How to Use Bands for Strength, Speed, and Power Development 

1/16/2023 4 min. reading

Strength coaches regularly use bands for strength, speed, and power development. Bands are hooked onto a bar to increase tension at the top end of the motion range for squat and bench press activities. 

Other tools are available for increasing and reducing resistance, such as the 1080 Sprint. However, most teams and clubs don’t have one, and it can be difficult to cycle an entire team through one piece of equipment. Whereas, bands are easy to use and you can set a whole team up on them fairly quickly. 

Bands are an excellent tool for developing strength, speed, and power because they provide more resistance than other equipment. In this article, we will outline the benefits of using bands to increase resistance during training and improve an athlete’s performance. 


Advantages of Bands for Strength, Speed, and Power 

  • Band training is convenient and easy to use. Bands are portable, don’t take up much room, and can be set up anywhere, including when a team is training at a gym or sports grounds away from home. 
  • Band training is cost-effective. While there’s a variety of equipment you can use for speed and power development, bands are inexpensive compared to other options like heavy weights or 1080 Sprint, or other comparable devices. 
  • Bands cover a wide range of exercises that can target multiple muscle groups throughout the body. This means you’ll be able to work on power development from multiple angles—not just one isolated area—to build strength for all parts of your body related to athletic performance such as sprinting or jumping ability.
  • Band exercises provide an excellent warm-up before starting your workout routine because they activate muscles before engaging them in heavier lifting sessions later on.


When it comes to speed training, bands are useful for: 

  • Increasing an athlete’s acceleration from a standing start, especially when an athlete is having to accelerate quickly out of a cut or change in direction. 
  • Helping an athlete to improve their stability and power when a band is forcing an athlete to change direction. 
  • Speed can be broken down into two components: acceleration and top speed. Acceleration is the ability to develop maximum velocity in a minimum amount of time, while top speed is how fast you can run a given distance at maximum velocity. Both are important for running performance and power development; however, it’s important to note that both require different types of training in order to achieve optimal results.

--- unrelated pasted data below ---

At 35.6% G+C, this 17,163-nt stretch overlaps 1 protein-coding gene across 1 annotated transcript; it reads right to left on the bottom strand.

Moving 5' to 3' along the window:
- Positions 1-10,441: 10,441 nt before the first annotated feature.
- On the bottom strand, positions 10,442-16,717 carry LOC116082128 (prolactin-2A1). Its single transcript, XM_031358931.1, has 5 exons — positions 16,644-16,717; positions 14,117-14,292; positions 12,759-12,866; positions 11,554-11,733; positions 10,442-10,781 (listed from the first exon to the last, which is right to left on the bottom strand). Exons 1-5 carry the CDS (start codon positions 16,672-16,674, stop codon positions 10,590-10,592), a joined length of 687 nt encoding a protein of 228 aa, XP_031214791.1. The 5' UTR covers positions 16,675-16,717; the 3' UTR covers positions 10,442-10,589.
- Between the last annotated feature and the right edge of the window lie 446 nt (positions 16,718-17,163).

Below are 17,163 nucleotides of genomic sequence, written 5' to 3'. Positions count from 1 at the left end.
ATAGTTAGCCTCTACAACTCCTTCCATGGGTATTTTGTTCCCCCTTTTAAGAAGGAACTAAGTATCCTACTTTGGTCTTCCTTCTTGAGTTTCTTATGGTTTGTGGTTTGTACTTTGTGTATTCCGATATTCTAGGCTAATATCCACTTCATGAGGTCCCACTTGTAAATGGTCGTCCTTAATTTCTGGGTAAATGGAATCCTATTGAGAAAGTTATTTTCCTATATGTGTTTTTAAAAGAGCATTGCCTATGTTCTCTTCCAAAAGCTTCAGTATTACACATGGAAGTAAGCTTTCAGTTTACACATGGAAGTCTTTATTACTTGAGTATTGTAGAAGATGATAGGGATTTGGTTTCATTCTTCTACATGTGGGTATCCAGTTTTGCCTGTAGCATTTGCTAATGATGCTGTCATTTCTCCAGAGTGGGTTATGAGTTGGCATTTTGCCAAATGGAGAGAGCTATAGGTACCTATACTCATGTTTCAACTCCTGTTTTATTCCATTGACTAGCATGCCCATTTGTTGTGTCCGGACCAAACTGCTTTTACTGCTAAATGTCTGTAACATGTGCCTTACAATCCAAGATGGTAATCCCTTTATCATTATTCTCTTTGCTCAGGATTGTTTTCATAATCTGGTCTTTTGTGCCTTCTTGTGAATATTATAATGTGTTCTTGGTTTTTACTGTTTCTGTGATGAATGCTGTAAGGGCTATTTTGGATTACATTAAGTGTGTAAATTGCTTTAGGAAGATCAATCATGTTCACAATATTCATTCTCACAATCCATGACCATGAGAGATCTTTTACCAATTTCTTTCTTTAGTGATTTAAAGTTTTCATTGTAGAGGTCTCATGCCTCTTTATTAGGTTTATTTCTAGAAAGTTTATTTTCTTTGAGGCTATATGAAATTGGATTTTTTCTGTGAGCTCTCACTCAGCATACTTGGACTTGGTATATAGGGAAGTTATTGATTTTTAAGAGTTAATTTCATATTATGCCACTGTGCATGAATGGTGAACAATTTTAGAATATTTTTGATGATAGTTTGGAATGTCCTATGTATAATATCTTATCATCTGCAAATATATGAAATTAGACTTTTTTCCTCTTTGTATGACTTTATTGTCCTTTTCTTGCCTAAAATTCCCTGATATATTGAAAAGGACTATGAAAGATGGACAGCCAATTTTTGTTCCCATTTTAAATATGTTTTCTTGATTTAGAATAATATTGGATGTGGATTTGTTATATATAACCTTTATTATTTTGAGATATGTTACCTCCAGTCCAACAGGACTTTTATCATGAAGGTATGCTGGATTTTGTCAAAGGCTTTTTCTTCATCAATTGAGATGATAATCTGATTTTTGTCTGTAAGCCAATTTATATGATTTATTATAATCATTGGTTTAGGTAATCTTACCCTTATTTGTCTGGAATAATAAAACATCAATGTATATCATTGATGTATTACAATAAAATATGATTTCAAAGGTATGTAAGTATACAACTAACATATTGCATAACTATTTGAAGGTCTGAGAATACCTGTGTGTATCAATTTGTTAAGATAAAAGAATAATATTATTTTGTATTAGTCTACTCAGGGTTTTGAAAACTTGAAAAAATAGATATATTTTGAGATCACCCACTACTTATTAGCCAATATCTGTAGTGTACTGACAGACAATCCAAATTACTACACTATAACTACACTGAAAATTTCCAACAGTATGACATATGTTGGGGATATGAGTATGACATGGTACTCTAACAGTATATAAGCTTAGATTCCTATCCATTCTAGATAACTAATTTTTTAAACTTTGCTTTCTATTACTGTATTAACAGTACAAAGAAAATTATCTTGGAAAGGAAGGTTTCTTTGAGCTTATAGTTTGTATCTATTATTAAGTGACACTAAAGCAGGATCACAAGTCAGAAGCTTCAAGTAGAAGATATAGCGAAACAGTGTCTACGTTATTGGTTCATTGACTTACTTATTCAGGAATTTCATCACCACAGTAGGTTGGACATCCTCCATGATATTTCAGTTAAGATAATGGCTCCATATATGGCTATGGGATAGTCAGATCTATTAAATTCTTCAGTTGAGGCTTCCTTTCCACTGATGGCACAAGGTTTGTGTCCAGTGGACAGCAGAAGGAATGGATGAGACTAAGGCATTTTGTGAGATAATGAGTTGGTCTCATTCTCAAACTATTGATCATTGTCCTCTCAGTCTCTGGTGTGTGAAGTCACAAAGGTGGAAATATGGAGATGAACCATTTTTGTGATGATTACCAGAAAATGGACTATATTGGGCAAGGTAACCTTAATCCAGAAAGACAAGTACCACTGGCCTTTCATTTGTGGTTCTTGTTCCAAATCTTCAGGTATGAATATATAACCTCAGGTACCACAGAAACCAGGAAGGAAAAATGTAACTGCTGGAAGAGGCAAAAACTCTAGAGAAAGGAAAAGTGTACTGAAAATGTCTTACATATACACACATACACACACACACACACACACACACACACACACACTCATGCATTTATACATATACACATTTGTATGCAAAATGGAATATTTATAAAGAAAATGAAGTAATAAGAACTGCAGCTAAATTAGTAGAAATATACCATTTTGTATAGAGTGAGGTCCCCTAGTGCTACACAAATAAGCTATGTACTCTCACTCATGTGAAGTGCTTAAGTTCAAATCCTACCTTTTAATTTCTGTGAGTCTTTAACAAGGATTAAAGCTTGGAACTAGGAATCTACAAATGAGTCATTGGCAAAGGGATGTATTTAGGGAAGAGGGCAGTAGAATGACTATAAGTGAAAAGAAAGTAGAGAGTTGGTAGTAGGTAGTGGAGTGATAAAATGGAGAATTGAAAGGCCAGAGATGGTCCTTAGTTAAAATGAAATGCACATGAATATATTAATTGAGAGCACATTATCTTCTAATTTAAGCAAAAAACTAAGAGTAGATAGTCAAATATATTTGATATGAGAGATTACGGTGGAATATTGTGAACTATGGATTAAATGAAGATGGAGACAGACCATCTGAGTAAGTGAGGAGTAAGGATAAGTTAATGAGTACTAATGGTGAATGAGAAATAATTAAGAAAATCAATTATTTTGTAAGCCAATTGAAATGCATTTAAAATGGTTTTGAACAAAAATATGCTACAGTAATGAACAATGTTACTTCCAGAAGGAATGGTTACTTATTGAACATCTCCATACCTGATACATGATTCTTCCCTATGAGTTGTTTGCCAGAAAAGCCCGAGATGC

• Acceleration training is commonly done with band resistance during sprinting drills or acceleration exercises like jumping rope or medicine ball throws because these exercises challenge athletes’ ability to accelerate against an external load (in this case, the band). These exercises allow athletes to train their muscles for movements at faster speeds than they normally would be able to do without additional resistance by using bands as an external force that limits their movement until they overcome it. 
  • Ultimately, when it comes to speed training, coaches want athletes to achieve the most energy effective unilateral power development possible. Unilateral power is when an athlete can place a foot on the ground and change direction quickly, allowing for rapid deceleration and reacceleration in a different direction. For athletes in almost every sport, this is a game-changing move, as speed and power when changing direction can make a massive difference to the outcome of a competitive game. Athletes with more unilateral power have an advantage over those that don’t. 


Using Bands for Power and Strength Training 

Bands can be used to increase an athlete’s core strength. Bands also provide an increased range of motion that allows for greater gains in muscle hypertrophy and motor unit control. In addition to this, bands provide an unstable surface which forces your muscles to contract harder than they would with a stable surface. 

One way to do this is to perform push presses with bands around the knees or ankles. This will help improve your athletes’ vertical jumps by improving the speed of each repetition and moving more weight faster than they would otherwise be able to do without bands (or any other assistance).

Bands are incredibly useful for helping athletes to learn to change vectors quickly. Most sports aren’t linear or lateral — athletes need to move forwards, backwards, stop, start, and change direction and vectors at a variety of angles. Bands help athletes to achieve this range of motion more easily, giving coaches another valuable training tool. 


Speed and Power Training shouldn’t be boring; mix it up!

Bands can be used for speed and power development in many different ways. They’re great for warm up exercises, or they can be wrapped around a barbell to help an athlete lift more weight during a deadlift. Coaches can also use them as part of the program itself, whether that means using bands instead of free weights on overhead presses or squats (which would require less weight).

Bands are much easier to strap on than heavier weights, and it’s easy to get them off when you’re done, so there’s minimal risk of injury. 

Bands are an excellent addition to any speed and power training program. The advantages outweigh the disadvantages, making them a valuable tool for improving your athletes’ speed and power.


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